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The European Commission's carefully choreographed strategy to keep internal debate over Turkish accession silent until 6 October, when an initial decision must be made, is coming unraveled. Earlier this week, Dutch commission member Frits Bolkestein, who is responsible for internal markets and taxation and customs-union issues, made his reservations about Turkish membership clear. Today, the "Financial Times" referred to a skeptical letter sent by the Austrian agriculture commissioner, Franz Fischler, to the commissioner in charge of enlargement, Guenter Verheugen.
Brussels, 10 September 2004 (RFE/RL) -- The letter by Franz Fischler is dated 30 July.
It is not the letter's existence, but the timing of the leak, that makes the whole affair highly embarrassing for the European Union. The revelation comes in the same week as candid remarks questioning Turkey's credentials made in a speech on 7 September by Commissioner Frits Bolkestein. It also comes one day after Enlargement Commissioner Guenter Verheugen of Germany wrapped up a four-day tour of Turkey that appeared to be geared toward soothing Ankara's anxieties.
Fischler's letter presents a wide range of questions he believes the EU has yet to address before it can decide Turkish membership.
Commission officials struggled today to contain the controversy.
Spokeswoman Amelia Torres parried reporters' questions, saying the time to discuss the issue will not come before 6 October, when the European Commission is scheduled to reveal its recommendation about whether Turkey is ready to start accession talks.
"The time to discuss the question of Turkey's accession to the EU and whether it meets the political criteria or not can only take place on the basis of a report which is being prepared by the commission and which is not ready yet," Torres said. "And since that report is not yet ready, since it has not been submitted to the members of the college, I believe that the time has not come for us to answer questions."
In his letter, Fischler notes there has been "no opportunity for a proper debate" and asks for his views to be taken into account when the report is drafted.
One official said Verheugen found the letter "interesting," while adding that there is "no war" between the two. Verheugen, however, is known to resent public intrusions into what is essentially his field of responsibility.
Spokeswoman Torres today appeared to indicate that this is also the view of the majority of the commission:
"We are in a democracy, and the commission itself is a collegiate body," Torres said. "And, of course, I do find that the commissioners have, obviously, to have an opinion on such an important subject [as Turkey's accession]. Whether they make it public or whether they should make it public is another issue."
Fischler warns in his letter that the costs of accommodating Turkey's sprawling farm sector in the EU's current agricultural policies would dwarf the costs of the last enlargement. He puts the annual overall cost of Turkish membership in agricultural terms at more than 11 billion euros ($13.4 billion). He notes it is likely that current member states may not want to assume that extra burden.
Praising the benefits of cultural diversity, Fischler says Turkey is a "sui generis society, far more oriental than European." He says that while the Turkish elites look to Europe, the vast majority of Turks are "unaware" of and "uninvolved" in the government's European project.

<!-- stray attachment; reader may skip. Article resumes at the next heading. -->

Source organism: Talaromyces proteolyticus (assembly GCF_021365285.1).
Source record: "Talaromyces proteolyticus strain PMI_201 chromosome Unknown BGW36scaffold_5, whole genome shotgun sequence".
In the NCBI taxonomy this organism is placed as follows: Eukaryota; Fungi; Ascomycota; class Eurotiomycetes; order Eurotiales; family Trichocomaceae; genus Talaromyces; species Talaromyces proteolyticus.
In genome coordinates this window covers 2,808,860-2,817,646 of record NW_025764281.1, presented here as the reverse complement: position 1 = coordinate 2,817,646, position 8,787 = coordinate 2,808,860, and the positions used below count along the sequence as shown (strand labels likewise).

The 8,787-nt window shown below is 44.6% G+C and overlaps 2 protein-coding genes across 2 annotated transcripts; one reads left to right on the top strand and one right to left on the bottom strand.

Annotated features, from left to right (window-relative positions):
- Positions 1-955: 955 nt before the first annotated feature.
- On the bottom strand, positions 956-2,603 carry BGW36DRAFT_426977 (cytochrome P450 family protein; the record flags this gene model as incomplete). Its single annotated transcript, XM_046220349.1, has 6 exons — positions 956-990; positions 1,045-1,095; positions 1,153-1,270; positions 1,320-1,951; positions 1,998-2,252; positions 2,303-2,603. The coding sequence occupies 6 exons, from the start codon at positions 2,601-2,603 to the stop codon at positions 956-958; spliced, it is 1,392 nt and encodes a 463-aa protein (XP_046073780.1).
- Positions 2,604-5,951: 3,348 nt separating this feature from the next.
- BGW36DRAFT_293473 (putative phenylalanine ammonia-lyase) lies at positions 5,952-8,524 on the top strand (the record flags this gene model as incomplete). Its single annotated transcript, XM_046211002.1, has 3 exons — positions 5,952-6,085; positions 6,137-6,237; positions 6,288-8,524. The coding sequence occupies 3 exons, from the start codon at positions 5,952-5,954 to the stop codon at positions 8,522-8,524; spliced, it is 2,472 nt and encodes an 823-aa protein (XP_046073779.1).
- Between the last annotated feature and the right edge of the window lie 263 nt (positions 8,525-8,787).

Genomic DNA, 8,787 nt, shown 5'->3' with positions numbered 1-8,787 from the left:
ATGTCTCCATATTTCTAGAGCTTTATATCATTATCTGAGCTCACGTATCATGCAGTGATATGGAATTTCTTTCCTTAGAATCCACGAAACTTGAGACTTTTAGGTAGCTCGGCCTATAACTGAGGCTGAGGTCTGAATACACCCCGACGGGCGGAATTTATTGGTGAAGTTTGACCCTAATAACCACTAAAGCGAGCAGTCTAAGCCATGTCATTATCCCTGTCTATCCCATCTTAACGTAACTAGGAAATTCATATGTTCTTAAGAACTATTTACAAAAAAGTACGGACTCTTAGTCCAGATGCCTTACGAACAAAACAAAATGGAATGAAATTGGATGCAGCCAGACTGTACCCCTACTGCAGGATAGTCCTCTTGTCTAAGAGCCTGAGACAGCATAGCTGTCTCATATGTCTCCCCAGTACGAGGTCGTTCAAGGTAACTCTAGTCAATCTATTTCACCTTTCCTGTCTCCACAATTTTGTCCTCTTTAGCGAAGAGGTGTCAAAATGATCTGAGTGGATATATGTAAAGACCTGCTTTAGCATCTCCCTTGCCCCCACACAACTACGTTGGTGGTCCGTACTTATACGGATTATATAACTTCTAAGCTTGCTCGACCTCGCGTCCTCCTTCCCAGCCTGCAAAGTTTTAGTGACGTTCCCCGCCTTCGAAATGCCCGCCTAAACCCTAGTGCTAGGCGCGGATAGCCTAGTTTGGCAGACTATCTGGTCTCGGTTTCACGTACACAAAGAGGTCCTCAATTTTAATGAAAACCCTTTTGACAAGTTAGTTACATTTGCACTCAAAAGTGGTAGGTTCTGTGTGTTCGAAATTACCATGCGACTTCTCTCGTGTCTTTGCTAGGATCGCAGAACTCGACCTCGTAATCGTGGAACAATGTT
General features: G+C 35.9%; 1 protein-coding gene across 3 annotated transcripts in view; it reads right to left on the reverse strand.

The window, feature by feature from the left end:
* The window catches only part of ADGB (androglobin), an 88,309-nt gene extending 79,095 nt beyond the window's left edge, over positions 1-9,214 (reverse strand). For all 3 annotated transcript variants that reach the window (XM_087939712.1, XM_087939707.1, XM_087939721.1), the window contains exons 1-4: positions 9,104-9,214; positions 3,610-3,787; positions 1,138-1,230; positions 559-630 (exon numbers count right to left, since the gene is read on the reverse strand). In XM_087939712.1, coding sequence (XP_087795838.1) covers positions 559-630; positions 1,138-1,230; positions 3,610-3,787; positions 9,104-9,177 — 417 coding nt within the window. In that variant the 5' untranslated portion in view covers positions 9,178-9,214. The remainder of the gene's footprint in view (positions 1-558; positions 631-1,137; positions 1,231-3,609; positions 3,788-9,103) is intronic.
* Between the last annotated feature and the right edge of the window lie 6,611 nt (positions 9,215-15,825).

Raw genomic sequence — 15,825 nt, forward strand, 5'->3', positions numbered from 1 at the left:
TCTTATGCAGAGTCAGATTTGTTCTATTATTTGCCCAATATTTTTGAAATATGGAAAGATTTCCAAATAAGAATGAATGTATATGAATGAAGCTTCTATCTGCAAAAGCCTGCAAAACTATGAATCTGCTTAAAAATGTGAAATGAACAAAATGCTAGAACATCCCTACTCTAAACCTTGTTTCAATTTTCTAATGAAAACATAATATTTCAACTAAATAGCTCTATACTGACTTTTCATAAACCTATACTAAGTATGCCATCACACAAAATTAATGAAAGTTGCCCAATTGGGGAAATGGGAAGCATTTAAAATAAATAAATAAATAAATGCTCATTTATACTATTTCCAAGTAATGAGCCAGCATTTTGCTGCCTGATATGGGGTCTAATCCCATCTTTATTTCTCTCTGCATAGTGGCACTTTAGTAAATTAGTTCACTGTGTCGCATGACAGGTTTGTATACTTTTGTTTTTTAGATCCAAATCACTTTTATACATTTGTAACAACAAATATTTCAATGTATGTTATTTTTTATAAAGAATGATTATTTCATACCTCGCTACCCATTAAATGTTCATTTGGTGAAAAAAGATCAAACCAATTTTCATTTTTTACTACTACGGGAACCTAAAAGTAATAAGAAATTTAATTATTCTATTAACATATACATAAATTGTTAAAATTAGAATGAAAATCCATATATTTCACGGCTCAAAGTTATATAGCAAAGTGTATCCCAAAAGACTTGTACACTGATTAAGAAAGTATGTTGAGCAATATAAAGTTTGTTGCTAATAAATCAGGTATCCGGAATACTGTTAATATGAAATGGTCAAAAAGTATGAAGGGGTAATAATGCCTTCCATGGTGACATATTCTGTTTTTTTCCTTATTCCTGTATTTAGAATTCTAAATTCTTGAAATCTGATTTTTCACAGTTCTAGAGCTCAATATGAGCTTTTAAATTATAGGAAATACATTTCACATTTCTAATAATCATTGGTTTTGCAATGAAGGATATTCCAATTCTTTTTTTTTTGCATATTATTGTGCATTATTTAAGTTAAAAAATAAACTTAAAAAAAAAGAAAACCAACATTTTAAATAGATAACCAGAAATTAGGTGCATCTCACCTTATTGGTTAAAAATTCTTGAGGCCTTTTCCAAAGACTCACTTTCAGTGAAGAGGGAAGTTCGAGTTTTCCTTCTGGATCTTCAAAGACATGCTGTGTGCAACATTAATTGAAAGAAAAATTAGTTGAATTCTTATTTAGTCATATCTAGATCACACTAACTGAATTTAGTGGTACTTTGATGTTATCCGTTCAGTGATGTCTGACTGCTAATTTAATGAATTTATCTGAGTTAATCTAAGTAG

Fischler claims Turkey's secularism is only skin deep. He says Islam continues to enjoy public preference, adding that the role of religion will not be settled in Turkey "for a long time." There is also "no guarantee" against a fundamentalist backlash.
Fischler goes on to say that the remoteness of Turkey, as well as its deep social divisions, would weaken the EU's "common identity." He also mentions widespread problems with gender equality and religious tensions as adding to a "complex mosaic" unknown in any European society.
Fischler casts doubt on whether Turkey's recent human rights reforms are sufficient, or whether they are even being implemented. He points to "smoldering tensions" with Turkish Kurds.
Fischler notes that many of the strongest supporters of Turkey's accession -- "first among them the U.S. and the U.K." -- proceed primarily from security and political considerations. But he says many such advocates do not ask if Turkey's membership could undermine the EU's political integration, adding that it "may even be on their wish list."
Fischler then repeats the point made earlier this week by another commissioner, Bolkestein. If Turkey did join, countries such as Armenia, Azerbaijan, Georgia, Moldova, Ukraine, and even Russia could lay their own claims to membership. He observes that their credentials "are generally more European than Turkey's in terms of culture, geography, and history."
Fischler points to the complications that would inevitably follow once Iran, Iraq, and Syria were to acquire a common border with the EU. All three also form part of what Fischler calls the "Kurdish problem," which he says a Turkish EU entry would "import."
Fischler says there has been little or no debate among commissioners. He quotes a string of articles that have appeared in the "Financial Times" in the course of this year, all stating that Turkey's accession is inevitable. He notes: "It is as if the 'FT' knew more than the college or I know."
The commissioner points to low levels of public support for Turkish membership in the EU and notes widespread skepticism among political elites.
He concludes by warning against a hasty decision by the EU -- saying that admitting Turkey without solid arguments would be embarking on a "march of folly." What Europe needs now, he says, is a "Plan B" addressing ways of helping Turkey other than membership.